What Are the Phases of India's Lok Sabha Elections?

India’s Record-Breaking Election Underway: 968 Million Voters, $8.7 Billion Spent, Over 1.74 Million Voting Machines

What Are the Phases of India's Lok Sabha Elections?

India is voting as we speak in what is going to be the largest democratic electoral exercise in the history of elections. Not only by the scale of the electoral process but also the money involved in it makes it the most ‘expansive’ and most expensive election in the world, surpassing even the United States. According to The Guardian, parties and candidates spent around $8.7 billion in the last Lok Sabha elections in 2019 to woo more than 900 million eligible voters. For the 2024 elections, around 968 million people have registered to vote—almost as many as the total population of Europe and the USA combined. Of these nearly a billion voters, 2 million are young Indians voting for the first time.

The Lok Sabha, or House of the People, is also called ‘the lower house’ and is the more powerful of the two houses that make up India’s bicameral parliament. The party or coalition that wins the majority of seats in Lok Sabha gets to nominate one of their elected members to serve as the head of the government - the prime minister. The prime minister is then entrusted with selecting ministers to serve in the cabinet. The 2024 general elections will decide who gets to sit in this chair. Apart from providing the Prime Minister to the country, the Lok Sabha has the power to hold the government accountable by introducing and passing no-confidence motions. Not just that, this House is in charge of the purse strings: all tax, borrowing, and spending bills only require the approval of the lower house

In terms of numbers, Lok Sabha has more seats than the upper house i.e., 543. While the Rajya Sabha - the upper House has a maximum of 250. The numbers thus give Lok Sabha a greater heft in legislative negotiations.

In India’s parliamentary system, there are no term limits. Theoretically, if elected by the people, one can hold the prime ministerial position for an endless number of terms. According to the Constitution of India, the maximum membership of the House can be 552. Currently, the House has 543 seats to be filled through general elections across the country. Two additional members from the Anglo-Indian community were nominated by the President of India on the advice of the Government of India. In 2020, these seats were abolished by the 104th Constitutional Amendment. Of these 543 seats, 84 seats are reserved for representatives of Scheduled Castes and 47 for Scheduled Tribes, totaling the number of reserved seats as 131.

According to India’s electoral rules, there must be a polling station within 2 kilometers of every habitation. Consequently, the election commission had to set up a polling station for the only registered voter in the village of Malogam in Arunachal Pradesh. Many of India’s 11 million election workers would travel - many times on foot - across glaciers, deserts, jungles, and even an ocean to make sure every eligible Indian can vote. In Indian elections, there are no paper ballots for in-person voting. Every eligible voter casts their vote through an Electronic Voting Machine, which would be deployed for even a single voter in a particular dwelling. As of 2019,  around 1.74 million electronic voting machines were deployed across more than 1 million polling stations.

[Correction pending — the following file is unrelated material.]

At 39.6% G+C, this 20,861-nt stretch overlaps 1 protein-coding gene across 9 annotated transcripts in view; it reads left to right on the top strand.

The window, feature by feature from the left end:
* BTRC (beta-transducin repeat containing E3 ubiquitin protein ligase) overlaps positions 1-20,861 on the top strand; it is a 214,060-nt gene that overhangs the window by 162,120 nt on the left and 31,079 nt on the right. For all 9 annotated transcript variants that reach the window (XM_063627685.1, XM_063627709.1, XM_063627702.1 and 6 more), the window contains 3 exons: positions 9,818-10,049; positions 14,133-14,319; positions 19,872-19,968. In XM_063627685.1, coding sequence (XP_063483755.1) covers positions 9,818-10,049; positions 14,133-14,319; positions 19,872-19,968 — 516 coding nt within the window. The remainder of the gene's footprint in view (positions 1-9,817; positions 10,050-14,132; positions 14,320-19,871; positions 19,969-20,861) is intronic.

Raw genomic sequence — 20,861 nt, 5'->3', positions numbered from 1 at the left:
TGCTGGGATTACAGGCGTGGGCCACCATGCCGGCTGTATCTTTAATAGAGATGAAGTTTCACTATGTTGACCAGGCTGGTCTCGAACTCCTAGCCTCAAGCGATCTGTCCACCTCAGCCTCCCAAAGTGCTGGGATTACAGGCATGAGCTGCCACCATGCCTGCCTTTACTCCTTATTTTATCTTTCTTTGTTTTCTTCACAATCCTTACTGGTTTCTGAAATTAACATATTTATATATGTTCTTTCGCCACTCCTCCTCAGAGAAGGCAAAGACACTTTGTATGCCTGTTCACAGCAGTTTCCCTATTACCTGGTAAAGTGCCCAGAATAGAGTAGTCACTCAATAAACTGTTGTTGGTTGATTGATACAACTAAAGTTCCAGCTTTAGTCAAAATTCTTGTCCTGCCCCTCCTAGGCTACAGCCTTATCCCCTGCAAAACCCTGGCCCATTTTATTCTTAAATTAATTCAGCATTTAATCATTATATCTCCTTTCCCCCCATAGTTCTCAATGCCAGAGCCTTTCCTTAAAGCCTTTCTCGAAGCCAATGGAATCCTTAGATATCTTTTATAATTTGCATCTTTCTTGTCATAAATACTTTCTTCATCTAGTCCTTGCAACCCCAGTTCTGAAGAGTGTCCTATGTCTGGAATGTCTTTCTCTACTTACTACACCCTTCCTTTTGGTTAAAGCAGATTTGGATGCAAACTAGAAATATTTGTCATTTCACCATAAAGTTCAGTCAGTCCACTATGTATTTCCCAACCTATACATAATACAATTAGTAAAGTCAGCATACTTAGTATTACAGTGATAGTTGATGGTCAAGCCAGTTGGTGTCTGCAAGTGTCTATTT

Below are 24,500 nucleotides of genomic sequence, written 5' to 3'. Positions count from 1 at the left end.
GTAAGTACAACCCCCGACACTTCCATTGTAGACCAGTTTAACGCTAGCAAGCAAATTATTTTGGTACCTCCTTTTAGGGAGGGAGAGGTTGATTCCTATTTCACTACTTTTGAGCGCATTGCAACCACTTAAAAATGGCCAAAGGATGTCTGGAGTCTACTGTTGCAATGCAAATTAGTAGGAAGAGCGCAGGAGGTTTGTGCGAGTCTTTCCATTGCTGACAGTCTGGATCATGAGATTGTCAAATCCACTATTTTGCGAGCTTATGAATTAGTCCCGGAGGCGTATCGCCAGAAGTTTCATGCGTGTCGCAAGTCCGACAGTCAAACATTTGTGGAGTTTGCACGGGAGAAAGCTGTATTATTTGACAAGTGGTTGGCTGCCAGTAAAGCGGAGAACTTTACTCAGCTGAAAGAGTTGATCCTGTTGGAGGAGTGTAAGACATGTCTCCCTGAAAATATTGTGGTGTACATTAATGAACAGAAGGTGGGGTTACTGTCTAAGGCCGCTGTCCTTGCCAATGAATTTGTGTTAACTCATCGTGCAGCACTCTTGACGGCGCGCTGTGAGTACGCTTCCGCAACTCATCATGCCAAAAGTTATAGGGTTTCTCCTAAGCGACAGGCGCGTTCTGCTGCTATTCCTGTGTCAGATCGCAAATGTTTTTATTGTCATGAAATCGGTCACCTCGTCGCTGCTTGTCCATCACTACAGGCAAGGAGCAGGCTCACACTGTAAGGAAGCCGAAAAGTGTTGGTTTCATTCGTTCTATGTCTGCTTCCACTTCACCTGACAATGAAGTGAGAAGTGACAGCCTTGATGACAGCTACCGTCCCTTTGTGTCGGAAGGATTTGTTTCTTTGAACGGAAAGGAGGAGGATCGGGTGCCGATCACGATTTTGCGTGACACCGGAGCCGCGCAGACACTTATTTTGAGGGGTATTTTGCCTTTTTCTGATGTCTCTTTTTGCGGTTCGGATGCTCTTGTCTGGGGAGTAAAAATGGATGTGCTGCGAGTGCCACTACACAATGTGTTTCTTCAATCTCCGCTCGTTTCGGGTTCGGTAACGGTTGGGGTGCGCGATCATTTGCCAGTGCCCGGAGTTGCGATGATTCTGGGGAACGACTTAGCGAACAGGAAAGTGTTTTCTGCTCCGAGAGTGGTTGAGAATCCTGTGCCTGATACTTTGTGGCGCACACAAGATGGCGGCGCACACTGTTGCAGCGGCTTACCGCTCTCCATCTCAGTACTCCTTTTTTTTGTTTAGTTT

As one can imagine how difficult it would be to ensure that around a billion people vote securely in a single day, the general elections in India are spread over several weeks in sequential phases by region. The 2024 Lok Sabha elections are being held over seven phases between April 19  and June 1, with all the votes counted on June 4. 

The first phase of the election took place on April 19 in 102 geographic regions called constituencies in 17 states and 3 Union Territories. Followed by the second Phase on April 26 in 89 and May 7 in 95 constituencies across India. The subsequent phases are gradually moving across the country to cover the rest of the regions.

Unlike the US elections, there are no primaries in Indian elections. Candidates are nominated by the party leaders. If candidates fail to win party backing, they can run as independent candidates. In this case, the likelihood of victory narrows considerably unless the candidates are more popular than the party. Which happens rarely. Of the 543 MPs elected in 2019, only 4 were independent candidates.

Since the Supreme Court order of 2013, the voters can officially cast a “protest” vote by selecting the “none of the above” (NOTA) option in case they want to assert their dissent by not supporting any candidate. However, NOTA is not considered an effective protest vote because even if NOTA gets the most votes, it does not trigger a repoll. In 2021, the Supreme Court asked the Election Commission of India what happens if NOTA wins. 

Indian elections follow the first-past-the-post form of voting; the individual candidate with the most votes wins the election. If NOTA wins, the candidate with the second-most votes (after NOTA) will be declared the winner. In 2019, NOTA earned just over 1 percent of the total vote. However, in many constituencies, NOTA got more votes than the victory margin of the winning candidate. 

The Lok Sabha elections are a vital component of India's democratic framework, ensuring the representation of its diverse population in the law-making process. This elaborate electoral system is designed to maintain the integrity and fairness of the elections. It remains to be seen whether India’s leaders contribute to the integrity and fairness of the elections or work to destroy it through communism and other divisive tactics during their campaigns.